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National Museum of Scotland Window on the World

Grand Gallery, Collecting Stories and Window on the World

Your journey from Scotland to the world begins in the Grand Gallery, one of Scotland's most beautiful spaces.

With its soaring pillars and high windows, the light-filled atrium of the Grand Gallery is one of Scotland’s most beautiful spaces, and provides a spectacular start to your museum visit. Your journey from Scotland to the world begins here.

The dramatic objects on display – from a huge 12-foot long South Pacific feast bowl to a 19th-century lighthouse lens – provide a vivid introduction to the National Museum of Scotland and the rich and diverse collection housed here.

A visitor looking at the 12 foot long feast bowl in the Grand Gallery

12-foot long South Pacific feast bowl in the Grand Gallery.

Window on the World

Rising up through the four storeys, the Window on the World is the largest single museum installation in the UK. The display celebrates the variety and scope of the Museum, showcasing a spectacular array of over 800 objects drawn from a wide range of cultures and disciplines, from tiny glass sculptures to a girder from the original Tay Bridge, whalebone scrimshaw to Art Nouveau design.

Visitors standing next to a staircase looking up at objects hanging on the opposite wall.

The Window of the World display in the Grand Gallery.

Walk through the Grand Gallery and you’ll find the extraordinary Millennium clock, which comes to life on the hour with whirling figures, stirring music and dancing lights.

A group of visitors looking at a tall clock in a gallery.

The Millennium Clock just off the Grand Gallery.

Collecting Stories

Beyond lies Collecting Stories. This gallery explores the development of the National Collection, looking at how and why we have acquired and collected objects over the past 200 years, and continue to do so today. We still collect objects from the past, but we also represent the present, collecting contemporary objects to help future generations to understand and reflect on the world we live in now.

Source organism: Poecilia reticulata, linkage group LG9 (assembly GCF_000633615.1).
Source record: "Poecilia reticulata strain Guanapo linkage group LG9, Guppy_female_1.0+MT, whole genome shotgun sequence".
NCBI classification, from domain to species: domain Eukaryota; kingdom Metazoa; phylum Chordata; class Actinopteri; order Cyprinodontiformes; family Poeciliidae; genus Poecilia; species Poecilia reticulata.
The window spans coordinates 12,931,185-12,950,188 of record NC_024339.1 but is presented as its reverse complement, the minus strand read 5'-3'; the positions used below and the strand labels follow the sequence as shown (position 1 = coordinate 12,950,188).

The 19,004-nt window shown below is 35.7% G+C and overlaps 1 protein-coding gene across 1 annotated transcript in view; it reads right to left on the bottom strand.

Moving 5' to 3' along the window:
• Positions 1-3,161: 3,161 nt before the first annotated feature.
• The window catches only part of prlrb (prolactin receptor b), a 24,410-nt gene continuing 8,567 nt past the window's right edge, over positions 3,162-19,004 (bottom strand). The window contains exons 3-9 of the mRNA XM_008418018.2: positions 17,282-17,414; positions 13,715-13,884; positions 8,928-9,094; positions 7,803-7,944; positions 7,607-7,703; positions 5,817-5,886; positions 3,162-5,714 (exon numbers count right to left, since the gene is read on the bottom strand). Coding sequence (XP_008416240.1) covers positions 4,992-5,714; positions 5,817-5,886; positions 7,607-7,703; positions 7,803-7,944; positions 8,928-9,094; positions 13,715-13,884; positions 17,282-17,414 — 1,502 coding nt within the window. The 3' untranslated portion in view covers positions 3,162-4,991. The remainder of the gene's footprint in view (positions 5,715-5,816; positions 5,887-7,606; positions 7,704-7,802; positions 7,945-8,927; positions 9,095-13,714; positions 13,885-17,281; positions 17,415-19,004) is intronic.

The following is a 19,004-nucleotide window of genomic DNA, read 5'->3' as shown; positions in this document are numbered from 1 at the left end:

In addition to existing displays which have been refreshed and reinterpreted, there are brand-new displays in this gallery. Such as a display on antiquarian collectors, featuring the story of Lady John Scott, the first woman scholar to be admitted to the Society of Antiquaries of Scotland. Back to Black, a contemporary artwork by glass artist Christopher Day, was acquired in 2021. This piece is a reflection on black artists working in Britain in the 1980s. You'll also find a collection of scale models depicting Indian production and manufacturing processes, commissioned by Margaret Tytler, a Scot who settled in Bihar, India in 1812. These objects and their story were selected by members of the South Asian community organisation Networking Key Services, who wrote the label for the display.

Visitors looking at a sarcophagus in a glass cabinet

The sarcophagus on display in the Collecting Stories gallery.

Art of Ceramics

Situated next to the Balcony Café, this gallery offers a fascinating insight into the breadth of our outstanding ceramic collections, celebrating the creativity that is reflected in pieces from around the world. As well as celebrating the decorative arts, the gallery explores the use of ceramics in scientific and technological applications, and shows how this material has been a key component in global trade and cultural exchange for millennia.

Ceramic plates and vases in a glass cabinet.

The Art of Ceramics gallery. Photo © Andy Catlin.

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